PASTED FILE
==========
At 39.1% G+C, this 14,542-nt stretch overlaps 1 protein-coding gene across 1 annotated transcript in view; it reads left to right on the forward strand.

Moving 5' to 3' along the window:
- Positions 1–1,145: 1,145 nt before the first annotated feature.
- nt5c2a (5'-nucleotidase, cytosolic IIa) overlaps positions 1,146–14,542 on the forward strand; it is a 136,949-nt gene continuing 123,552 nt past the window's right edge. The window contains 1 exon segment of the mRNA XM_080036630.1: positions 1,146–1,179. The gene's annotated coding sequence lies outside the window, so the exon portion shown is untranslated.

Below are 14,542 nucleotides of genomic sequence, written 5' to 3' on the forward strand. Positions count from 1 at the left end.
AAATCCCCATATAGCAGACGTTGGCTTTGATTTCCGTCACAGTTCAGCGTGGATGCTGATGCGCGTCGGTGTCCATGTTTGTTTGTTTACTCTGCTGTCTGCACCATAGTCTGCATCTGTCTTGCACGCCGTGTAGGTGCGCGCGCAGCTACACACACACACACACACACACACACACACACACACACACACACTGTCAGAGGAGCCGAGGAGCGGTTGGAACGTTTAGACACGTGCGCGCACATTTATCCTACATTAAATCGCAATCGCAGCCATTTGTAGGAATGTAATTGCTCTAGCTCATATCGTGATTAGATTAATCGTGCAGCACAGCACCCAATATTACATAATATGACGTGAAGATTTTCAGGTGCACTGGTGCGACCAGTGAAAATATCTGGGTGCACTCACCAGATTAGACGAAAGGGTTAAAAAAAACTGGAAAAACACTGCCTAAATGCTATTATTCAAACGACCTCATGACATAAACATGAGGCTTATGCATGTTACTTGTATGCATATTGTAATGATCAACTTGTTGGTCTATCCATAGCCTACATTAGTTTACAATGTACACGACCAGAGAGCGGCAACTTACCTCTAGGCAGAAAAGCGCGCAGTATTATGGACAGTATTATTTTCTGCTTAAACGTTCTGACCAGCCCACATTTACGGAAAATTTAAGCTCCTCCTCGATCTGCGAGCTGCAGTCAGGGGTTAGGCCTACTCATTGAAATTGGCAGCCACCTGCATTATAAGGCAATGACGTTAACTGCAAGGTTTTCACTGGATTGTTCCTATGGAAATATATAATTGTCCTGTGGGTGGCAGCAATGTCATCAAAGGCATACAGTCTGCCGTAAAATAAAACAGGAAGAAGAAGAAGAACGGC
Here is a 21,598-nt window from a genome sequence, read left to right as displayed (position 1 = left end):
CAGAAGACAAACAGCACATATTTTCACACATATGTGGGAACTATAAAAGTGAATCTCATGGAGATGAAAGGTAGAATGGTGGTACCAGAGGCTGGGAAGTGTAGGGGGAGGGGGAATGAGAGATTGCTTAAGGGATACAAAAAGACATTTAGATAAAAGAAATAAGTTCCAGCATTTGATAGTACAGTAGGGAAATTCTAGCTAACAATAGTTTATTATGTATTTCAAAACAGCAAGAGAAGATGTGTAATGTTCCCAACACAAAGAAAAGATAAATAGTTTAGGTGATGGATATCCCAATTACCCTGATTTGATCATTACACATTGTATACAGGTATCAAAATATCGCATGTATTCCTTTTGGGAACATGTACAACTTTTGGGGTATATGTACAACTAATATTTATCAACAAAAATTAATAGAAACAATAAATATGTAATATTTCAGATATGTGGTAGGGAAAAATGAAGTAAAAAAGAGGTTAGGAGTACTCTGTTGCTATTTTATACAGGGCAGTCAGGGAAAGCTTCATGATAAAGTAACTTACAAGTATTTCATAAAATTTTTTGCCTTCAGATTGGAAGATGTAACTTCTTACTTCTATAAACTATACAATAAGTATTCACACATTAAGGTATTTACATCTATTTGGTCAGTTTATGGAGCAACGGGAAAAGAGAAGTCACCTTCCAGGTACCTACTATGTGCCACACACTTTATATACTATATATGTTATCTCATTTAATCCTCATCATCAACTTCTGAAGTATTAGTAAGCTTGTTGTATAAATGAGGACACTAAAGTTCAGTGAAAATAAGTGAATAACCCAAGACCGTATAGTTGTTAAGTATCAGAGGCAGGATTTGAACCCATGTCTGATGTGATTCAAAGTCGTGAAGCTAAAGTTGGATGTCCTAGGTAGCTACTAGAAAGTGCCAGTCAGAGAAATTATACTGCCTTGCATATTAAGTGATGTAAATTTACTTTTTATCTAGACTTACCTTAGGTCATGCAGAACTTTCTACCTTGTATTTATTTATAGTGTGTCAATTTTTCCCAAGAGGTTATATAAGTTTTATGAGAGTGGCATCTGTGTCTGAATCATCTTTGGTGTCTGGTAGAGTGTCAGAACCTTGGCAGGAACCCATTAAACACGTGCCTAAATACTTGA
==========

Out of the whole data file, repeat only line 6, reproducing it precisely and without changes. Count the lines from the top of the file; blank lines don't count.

AAATCCCCATATAGCAGACGTTGGCTTTGATTTCCGTCACAGTTCAGCGTGGATGCTGATGCGCGTCGGTGTCCATGTTTGTTTGTTTACTCTGCTGTCTGCACCATAGTCTGCATCTGTCTTGCACGCCGTGTAGGTGCGCGCGCAGCTACACACACACACACACACACACACACACACACACACACACACACTGTCAGAGGAGCCGAGGAGCGGTTGGAACGTTTAGACACGTGCGCGCACATTTATCCTACATTAAATCGCAATCGCAGCCATTTGTAGGAATGTAATTGCTCTAGCTCATATCGTGATTAGATTAATCGTGCAGCACAGCACCCAATATTACATAATATGACGTGAAGATTTTCAGGTGCACTGGTGCGACCAGTGAAAATATCTGGGTGCACTCACCAGATTAGACGAAAGGGTTAAAAAAAACTGGAAAAACACTGCCTAAATGCTATTATTCAAACGACCTCATGACATAAACATGAGGCTTATGCATGTTACTTGTATGCATATTGTAATGATCAACTTGTTGGTCTATCCATAGCCTACATTAGTTTACAATGTACACGACCAGAGAGCGGCAACTTACCTCTAGGCAGAAAAGCGCGCAGTATTATGGACAGTATTATTTTCTGCTTAAACGTTCTGACCAGCCCACATTTACGGAAAATTTAAGCTCCTCCTCGATCTGCGAGCTGCAGTCAGGGGTTAGGCCTACTCATTGAAATTGGCAGCCACCTGCATTATAAGGCAATGACGTTAACTGCAAGGTTTTCACTGGATTGTTCCTATGGAAATATATAATTGTCCTGTGGGTGGCAGCAATGTCATCAAAGGCATACAGTCTGCCGTAAAATAAAACAGGAAGAAGAAGAAGAACGGC